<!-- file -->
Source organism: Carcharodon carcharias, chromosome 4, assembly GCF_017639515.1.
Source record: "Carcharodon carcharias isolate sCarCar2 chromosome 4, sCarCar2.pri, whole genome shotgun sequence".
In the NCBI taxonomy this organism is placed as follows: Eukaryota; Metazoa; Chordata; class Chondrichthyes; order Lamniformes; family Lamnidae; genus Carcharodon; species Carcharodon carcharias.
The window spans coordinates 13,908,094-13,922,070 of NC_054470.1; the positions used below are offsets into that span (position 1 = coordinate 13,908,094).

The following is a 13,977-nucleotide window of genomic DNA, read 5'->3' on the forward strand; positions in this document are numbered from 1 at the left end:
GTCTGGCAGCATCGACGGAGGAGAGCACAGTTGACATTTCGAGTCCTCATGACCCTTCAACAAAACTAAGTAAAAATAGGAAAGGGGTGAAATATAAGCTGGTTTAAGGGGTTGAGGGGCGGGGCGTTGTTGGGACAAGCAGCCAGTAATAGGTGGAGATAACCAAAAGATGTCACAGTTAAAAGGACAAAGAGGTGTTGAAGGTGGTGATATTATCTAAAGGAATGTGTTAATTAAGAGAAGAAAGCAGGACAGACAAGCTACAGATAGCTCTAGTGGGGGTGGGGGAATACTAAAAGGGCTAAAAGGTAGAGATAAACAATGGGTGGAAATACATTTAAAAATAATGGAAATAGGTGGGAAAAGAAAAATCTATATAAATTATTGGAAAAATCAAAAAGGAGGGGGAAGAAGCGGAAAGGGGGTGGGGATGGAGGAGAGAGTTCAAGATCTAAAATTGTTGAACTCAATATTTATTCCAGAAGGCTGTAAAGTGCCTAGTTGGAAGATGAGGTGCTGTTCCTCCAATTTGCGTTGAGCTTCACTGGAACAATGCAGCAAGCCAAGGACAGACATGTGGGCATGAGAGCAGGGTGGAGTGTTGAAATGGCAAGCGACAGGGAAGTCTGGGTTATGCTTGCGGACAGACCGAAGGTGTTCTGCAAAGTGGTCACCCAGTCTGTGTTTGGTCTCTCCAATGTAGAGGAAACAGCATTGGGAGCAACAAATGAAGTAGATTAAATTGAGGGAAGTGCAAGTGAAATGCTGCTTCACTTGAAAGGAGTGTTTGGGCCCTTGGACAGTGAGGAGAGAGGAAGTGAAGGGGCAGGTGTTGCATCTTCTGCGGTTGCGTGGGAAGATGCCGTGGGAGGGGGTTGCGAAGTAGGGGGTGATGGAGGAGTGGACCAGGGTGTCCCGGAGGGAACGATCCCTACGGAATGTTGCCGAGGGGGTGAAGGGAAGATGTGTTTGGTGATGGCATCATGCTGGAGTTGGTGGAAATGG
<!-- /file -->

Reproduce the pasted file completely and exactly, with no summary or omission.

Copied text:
Source organism: Carcharodon carcharias, chromosome 4, assembly GCF_017639515.1.
Source record: "Carcharodon carcharias isolate sCarCar2 chromosome 4, sCarCar2.pri, whole genome shotgun sequence".
In the NCBI taxonomy this organism is placed as follows: Eukaryota; Metazoa; Chordata; class Chondrichthyes; order Lamniformes; family Lamnidae; genus Carcharodon; species Carcharodon carcharias.
The window spans coordinates 13,908,094-13,922,070 of NC_054470.1; the positions used below are offsets into that span (position 1 = coordinate 13,908,094).

The following is a 13,977-nucleotide window of genomic DNA, read 5'->3' on the forward strand; positions in this document are numbered from 1 at the left end:
GTCTGGCAGCATCGACGGAGGAGAGCACAGTTGACATTTCGAGTCCTCATGACCCTTCAACAAAACTAAGTAAAAATAGGAAAGGGGTGAAATATAAGCTGGTTTAAGGGGTTGAGGGGCGGGGCGTTGTTGGGACAAGCAGCCAGTAATAGGTGGAGATAACCAAAAGATGTCACAGTTAAAAGGACAAAGAGGTGTTGAAGGTGGTGATATTATCTAAAGGAATGTGTTAATTAAGAGAAGAAAGCAGGACAGACAAGCTACAGATAGCTCTAGTGGGGGTGGGGGAATACTAAAAGGGCTAAAAGGTAGAGATAAACAATGGGTGGAAATACATTTAAAAATAATGGAAATAGGTGGGAAAAGAAAAATCTATATAAATTATTGGAAAAATCAAAAAGGAGGGGGAAGAAGCGGAAAGGGGGTGGGGATGGAGGAGAGAGTTCAAGATCTAAAATTGTTGAACTCAATATTTATTCCAGAAGGCTGTAAAGTGCCTAGTTGGAAGATGAGGTGCTGTTCCTCCAATTTGCGTTGAGCTTCACTGGAACAATGCAGCAAGCCAAGGACAGACATGTGGGCATGAGAGCAGGGTGGAGTGTTGAAATGGCAAGCGACAGGGAAGTCTGGGTTATGCTTGCGGACAGACCGAAGGTGTTCTGCAAAGTGGTCACCCAGTCTGTGTTTGGTCTCTCCAATGTAGAGGAAACAGCATTGGGAGCAACAAATGAAGTAGATTAAATTGAGGGAAGTGCAAGTGAAATGCTGCTTCACTTGAAAGGAGTGTTTGGGCCCTTGGACAGTGAGGAGAGAGGAAGTGAAGGGGCAGGTGTTGCATCTTCTGCGGTTGCGTGGGAAGATGCCGTGGGAGGGGGTTGCGAAGTAGGGGGTGATGGAGGAGTGGACCAGGGTGTCCCGGAGGGAACGATCCCTACGGAATGTTGCCGAGGGGGTGAAGGGAAGATGTGTTTGGTGATGGCATCATGCTGGAGTTGGTGGAAATGG